-Homologous or heterologous booster

Any mRNA vaccine was used to administer the booster dose, regardless of the vaccine used in the primary vaccination. In people with an incomplete regimen (in vaccines that require two doses as primary vaccination) the regimen was completed first with mRNA vaccine (0.3 ml of Pfizer or 0.5 ml of Moderna). The booster dose (0.3 ml Pfizer or 0.25 ml Moderna) was given 6 months later. In people for whom a booster dose was recommended who had a history of symptomatic or asymptomatic SARS-CoV-2 infection, a booster dose with mRNA (0.3 ml of Pfizer or 0. 25 ml of Moderna) at least 4 weeks after the diagnosis of the infection and from 6 months (subsequently modified on January 13, 2022, to 5 months) if the last dose administered in the primary vaccination was with mRNA vaccine (Pfizer or Moderna), and from 3 months if it was an adenovirus vector vaccine (AstraZeneca] or Janssen vaccine) [19,20]. For the data in this study, all COVID-19 cases in people fully vaccinated with the booster were included, regardless of the time to COVID-19 diagnosis.

All possibilities of booster were considered:

-Full homologous booster dose:

A. 2 doses of Pfizer with Pfizer booster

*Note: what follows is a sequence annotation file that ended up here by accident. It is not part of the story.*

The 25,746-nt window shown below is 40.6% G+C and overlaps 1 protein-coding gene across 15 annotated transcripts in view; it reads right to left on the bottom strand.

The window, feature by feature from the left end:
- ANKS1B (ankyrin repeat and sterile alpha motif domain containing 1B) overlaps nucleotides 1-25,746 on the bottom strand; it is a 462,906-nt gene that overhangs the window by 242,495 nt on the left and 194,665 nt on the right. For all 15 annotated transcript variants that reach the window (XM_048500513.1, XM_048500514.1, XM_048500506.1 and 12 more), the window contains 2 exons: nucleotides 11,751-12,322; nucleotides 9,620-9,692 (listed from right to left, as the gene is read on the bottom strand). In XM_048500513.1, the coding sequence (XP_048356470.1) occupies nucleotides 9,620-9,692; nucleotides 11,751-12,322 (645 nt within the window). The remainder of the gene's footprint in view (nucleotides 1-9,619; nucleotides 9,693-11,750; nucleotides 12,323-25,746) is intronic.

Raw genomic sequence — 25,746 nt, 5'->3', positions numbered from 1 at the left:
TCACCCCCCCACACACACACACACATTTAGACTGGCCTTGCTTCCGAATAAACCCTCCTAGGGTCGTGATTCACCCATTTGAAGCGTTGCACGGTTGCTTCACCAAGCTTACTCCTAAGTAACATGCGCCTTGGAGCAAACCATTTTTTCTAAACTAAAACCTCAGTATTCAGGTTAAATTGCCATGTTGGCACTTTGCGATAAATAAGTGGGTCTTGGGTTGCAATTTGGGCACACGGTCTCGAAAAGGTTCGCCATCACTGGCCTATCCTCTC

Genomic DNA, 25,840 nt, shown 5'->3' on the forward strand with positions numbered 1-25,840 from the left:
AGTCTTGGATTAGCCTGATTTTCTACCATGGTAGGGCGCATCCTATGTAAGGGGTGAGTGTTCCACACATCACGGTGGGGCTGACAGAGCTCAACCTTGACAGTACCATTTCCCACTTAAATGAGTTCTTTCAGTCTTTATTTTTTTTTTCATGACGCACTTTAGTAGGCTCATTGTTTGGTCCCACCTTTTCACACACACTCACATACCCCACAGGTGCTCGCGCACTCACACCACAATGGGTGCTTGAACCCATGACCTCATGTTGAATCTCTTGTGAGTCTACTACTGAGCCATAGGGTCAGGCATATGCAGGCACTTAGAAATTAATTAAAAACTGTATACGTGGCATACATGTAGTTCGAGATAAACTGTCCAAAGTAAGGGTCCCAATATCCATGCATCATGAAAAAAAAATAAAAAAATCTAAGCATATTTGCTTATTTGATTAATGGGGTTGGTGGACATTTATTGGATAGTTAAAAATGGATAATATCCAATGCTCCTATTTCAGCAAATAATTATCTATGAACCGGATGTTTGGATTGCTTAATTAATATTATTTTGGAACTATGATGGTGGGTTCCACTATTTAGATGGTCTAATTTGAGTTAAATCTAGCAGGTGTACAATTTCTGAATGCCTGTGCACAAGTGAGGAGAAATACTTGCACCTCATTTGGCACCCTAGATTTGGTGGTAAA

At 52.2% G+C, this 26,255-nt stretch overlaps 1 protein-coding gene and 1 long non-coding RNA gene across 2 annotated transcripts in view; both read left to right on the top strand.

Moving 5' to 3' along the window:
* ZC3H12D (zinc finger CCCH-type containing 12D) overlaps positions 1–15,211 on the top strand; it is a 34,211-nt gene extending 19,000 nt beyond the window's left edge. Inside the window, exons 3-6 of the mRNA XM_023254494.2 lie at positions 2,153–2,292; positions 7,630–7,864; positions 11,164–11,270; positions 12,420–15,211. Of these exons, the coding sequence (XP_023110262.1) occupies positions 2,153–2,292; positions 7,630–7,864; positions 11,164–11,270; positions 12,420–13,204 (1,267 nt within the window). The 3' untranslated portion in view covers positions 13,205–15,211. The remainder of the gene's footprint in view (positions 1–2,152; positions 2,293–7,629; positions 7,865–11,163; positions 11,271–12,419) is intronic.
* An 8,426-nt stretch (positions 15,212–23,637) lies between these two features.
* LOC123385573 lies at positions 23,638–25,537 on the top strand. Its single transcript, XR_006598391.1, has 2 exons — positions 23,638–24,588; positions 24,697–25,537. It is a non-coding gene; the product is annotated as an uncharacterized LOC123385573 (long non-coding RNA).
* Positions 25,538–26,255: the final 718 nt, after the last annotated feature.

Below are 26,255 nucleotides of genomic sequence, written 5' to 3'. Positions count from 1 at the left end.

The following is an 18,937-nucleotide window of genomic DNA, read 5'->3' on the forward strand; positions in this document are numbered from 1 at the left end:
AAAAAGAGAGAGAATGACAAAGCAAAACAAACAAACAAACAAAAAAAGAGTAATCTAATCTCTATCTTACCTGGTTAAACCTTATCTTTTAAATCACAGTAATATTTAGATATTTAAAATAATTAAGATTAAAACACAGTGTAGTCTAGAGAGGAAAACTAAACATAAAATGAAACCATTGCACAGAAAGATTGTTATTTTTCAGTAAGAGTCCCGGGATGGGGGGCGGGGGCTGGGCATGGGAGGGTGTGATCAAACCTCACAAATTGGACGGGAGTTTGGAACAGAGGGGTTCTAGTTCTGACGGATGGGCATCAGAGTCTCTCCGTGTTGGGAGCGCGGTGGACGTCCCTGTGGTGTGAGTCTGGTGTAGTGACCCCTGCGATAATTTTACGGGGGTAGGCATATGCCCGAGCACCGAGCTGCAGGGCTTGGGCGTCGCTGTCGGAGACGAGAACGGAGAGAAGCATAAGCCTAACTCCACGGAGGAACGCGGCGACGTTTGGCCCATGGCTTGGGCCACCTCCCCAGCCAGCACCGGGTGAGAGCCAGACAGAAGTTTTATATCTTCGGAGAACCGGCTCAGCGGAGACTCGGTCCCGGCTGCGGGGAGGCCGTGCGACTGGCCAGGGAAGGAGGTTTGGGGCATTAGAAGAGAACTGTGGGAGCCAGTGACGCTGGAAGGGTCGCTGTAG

B. 2 doses of Moderna with Moderna booster

-The 6 possible combinations of heterologous booster doses:

A. 2 doses of Pfizer with Moderna

B. 2 doses of AstraZeneca with a booster of Moderna

C. 2 doses of AstraZeneca with a booster of Pfizer

D. 1 dose of Janssen vaccine with Moderna vaccine booster

E. 1 dose of Janssen vaccine with a booster of Pfizer

F. 2 doses of Moderna with a booster of Pfizer

Diagnosis of COVID-19

The diagnosis was performed with reverse transcriptase-polymerase chain reaction (PCR) oropharyngeal swab tests or antigen testing. Rapid antigen tests began to be carried out for symptomatic patients with less than 5 days of evolution. The PCR tests were performed both in symptomatic patients and in asymptomatic contacts. The cases included confirmed cases and asymptomatic carriers. Information on COVID-19 patients and their contacts was obtained from the registry systems used by general medical services during the consultation. Asymptomatic confirmed case with active infection was considered to be any person with a clinical picture of sudden-onset acute respiratory infection of any severity that occurs, among others, with fever, cough, or feeling of shortness of breath. Other symptoms such as odynophagia, anosmia, ageusia, muscle pain, diarrhea, chest pain, or headache, among others, were also considered symptoms of suspected SARS-CoV-2 infection according to clinical criteria; and a positive PCR or rapid antigen test positive [21]. The onset date of a confirmed case was defined as the date of the first appearance of self-reported clinical symptoms [22]. The onset date for an asymptomatic carrier was defined as the date a positive COVID-19 PCR test was obtained [23]. Previous SARS-CoV-2 infection was defined as a positive result in the PCR assay or antigen test at least 90 days before a new positive result [24].